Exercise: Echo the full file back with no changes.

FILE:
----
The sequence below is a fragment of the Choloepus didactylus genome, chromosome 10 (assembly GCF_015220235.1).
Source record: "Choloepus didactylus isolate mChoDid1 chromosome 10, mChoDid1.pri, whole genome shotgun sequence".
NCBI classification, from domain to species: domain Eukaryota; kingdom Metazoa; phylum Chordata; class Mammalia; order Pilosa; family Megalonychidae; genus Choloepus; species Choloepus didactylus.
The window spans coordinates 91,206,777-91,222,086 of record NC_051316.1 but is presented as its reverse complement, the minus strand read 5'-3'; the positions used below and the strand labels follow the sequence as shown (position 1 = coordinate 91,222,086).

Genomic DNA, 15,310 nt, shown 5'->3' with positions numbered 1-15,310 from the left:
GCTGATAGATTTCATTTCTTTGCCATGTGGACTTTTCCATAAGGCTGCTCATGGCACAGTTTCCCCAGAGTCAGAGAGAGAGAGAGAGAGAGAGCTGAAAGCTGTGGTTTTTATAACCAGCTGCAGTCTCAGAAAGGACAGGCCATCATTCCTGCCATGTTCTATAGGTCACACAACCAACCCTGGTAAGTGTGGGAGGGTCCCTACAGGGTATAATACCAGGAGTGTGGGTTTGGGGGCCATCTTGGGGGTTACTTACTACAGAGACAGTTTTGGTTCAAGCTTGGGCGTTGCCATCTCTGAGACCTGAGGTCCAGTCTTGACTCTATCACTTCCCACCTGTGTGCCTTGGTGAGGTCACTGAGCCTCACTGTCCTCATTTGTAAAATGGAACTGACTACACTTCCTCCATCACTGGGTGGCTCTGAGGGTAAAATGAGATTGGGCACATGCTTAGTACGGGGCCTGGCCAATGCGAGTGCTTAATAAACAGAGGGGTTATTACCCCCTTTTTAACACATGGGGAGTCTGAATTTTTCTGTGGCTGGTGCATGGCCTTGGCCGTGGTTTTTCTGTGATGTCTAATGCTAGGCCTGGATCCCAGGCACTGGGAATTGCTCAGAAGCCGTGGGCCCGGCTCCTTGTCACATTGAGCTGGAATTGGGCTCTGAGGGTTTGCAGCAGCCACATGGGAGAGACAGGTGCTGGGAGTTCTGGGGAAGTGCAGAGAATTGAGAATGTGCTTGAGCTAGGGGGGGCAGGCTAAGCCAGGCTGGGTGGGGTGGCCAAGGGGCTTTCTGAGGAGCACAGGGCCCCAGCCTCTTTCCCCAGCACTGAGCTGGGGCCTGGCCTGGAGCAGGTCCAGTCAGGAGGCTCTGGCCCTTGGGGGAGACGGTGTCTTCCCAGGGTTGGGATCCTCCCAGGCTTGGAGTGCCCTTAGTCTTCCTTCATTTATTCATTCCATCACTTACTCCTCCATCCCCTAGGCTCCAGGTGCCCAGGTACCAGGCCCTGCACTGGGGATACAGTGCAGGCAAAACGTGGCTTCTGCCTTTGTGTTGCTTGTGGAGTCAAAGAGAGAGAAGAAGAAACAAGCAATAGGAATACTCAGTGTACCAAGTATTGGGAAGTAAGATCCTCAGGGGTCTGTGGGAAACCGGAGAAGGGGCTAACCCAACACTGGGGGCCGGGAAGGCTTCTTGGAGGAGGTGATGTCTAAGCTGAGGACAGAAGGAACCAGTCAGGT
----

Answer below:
The sequence below is a fragment of the Choloepus didactylus genome, chromosome 10 (assembly GCF_015220235.1).
Source record: "Choloepus didactylus isolate mChoDid1 chromosome 10, mChoDid1.pri, whole genome shotgun sequence".
NCBI classification, from domain to species: domain Eukaryota; kingdom Metazoa; phylum Chordata; class Mammalia; order Pilosa; family Megalonychidae; genus Choloepus; species Choloepus didactylus.
The window spans coordinates 91,206,777-91,222,086 of record NC_051316.1 but is presented as its reverse complement, the minus strand read 5'-3'; the positions used below and the strand labels follow the sequence as shown (position 1 = coordinate 91,222,086).

Genomic DNA, 15,310 nt, shown 5'->3' with positions numbered 1-15,310 from the left:
GCTGATAGATTTCATTTCTTTGCCATGTGGACTTTTCCATAAGGCTGCTCATGGCACAGTTTCCCCAGAGTCAGAGAGAGAGAGAGAGAGAGAGCTGAAAGCTGTGGTTTTTATAACCAGCTGCAGTCTCAGAAAGGACAGGCCATCATTCCTGCCATGTTCTATAGGTCACACAACCAACCCTGGTAAGTGTGGGAGGGTCCCTACAGGGTATAATACCAGGAGTGTGGGTTTGGGGGCCATCTTGGGGGTTACTTACTACAGAGACAGTTTTGGTTCAAGCTTGGGCGTTGCCATCTCTGAGACCTGAGGTCCAGTCTTGACTCTATCACTTCCCACCTGTGTGCCTTGGTGAGGTCACTGAGCCTCACTGTCCTCATTTGTAAAATGGAACTGACTACACTTCCTCCATCACTGGGTGGCTCTGAGGGTAAAATGAGATTGGGCACATGCTTAGTACGGGGCCTGGCCAATGCGAGTGCTTAATAAACAGAGGGGTTATTACCCCCTTTTTAACACATGGGGAGTCTGAATTTTTCTGTGGCTGGTGCATGGCCTTGGCCGTGGTTTTTCTGTGATGTCTAATGCTAGGCCTGGATCCCAGGCACTGGGAATTGCTCAGAAGCCGTGGGCCCGGCTCCTTGTCACATTGAGCTGGAATTGGGCTCTGAGGGTTTGCAGCAGCCACATGGGAGAGACAGGTGCTGGGAGTTCTGGGGAAGTGCAGAGAATTGAGAATGTGCTTGAGCTAGGGGGGGCAGGCTAAGCCAGGCTGGGTGGGGTGGCCAAGGGGCTTTCTGAGGAGCACAGGGCCCCAGCCTCTTTCCCCAGCACTGAGCTGGGGCCTGGCCTGGAGCAGGTCCAGTCAGGAGGCTCTGGCCCTTGGGGGAGACGGTGTCTTCCCAGGGTTGGGATCCTCCCAGGCTTGGAGTGCCCTTAGTCTTCCTTCATTTATTCATTCCATCACTTACTCCTCCATCCCCTAGGCTCCAGGTGCCCAGGTACCAGGCCCTGCACTGGGGATACAGTGCAGGCAAAACGTGGCTTCTGCCTTTGTGTTGCTTGTGGAGTCAAAGAGAGAGAAGAAGAAACAAGCAATAGGAATACTCAGTGTACCAAGTATTGGGAAGTAAGATCCTCAGGGGTCTGTGGGAAACCGGAGAAGGGGCTAACCCAACACTGGGGGCCGGGAAGGCTTCTTGGAGGAGGTGATGTCTAAGCTGAGGACAGAAGGAACCAGTCAGGT